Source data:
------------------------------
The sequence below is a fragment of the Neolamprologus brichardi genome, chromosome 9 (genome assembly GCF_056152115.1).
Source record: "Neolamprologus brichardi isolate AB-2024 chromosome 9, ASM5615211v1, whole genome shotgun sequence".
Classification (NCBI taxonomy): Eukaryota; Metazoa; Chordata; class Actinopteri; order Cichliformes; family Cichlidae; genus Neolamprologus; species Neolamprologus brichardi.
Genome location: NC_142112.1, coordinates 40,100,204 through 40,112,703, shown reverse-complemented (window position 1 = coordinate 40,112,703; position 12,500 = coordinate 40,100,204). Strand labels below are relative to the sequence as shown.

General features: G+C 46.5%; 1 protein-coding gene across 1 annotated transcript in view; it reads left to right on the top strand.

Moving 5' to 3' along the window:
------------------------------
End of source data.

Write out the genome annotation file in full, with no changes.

The sequence below is a fragment of the Neolamprologus brichardi genome, chromosome 9 (genome assembly GCF_056152115.1).
Source record: "Neolamprologus brichardi isolate AB-2024 chromosome 9, ASM5615211v1, whole genome shotgun sequence".
Classification (NCBI taxonomy): Eukaryota; Metazoa; Chordata; class Actinopteri; order Cichliformes; family Cichlidae; genus Neolamprologus; species Neolamprologus brichardi.
Genome location: NC_142112.1, coordinates 40,100,204 through 40,112,703, shown reverse-complemented (window position 1 = coordinate 40,112,703; position 12,500 = coordinate 40,100,204). Strand labels below are relative to the sequence as shown.

General features: G+C 46.5%; 1 protein-coding gene across 1 annotated transcript in view; it reads left to right on the top strand.

Moving 5' to 3' along the window: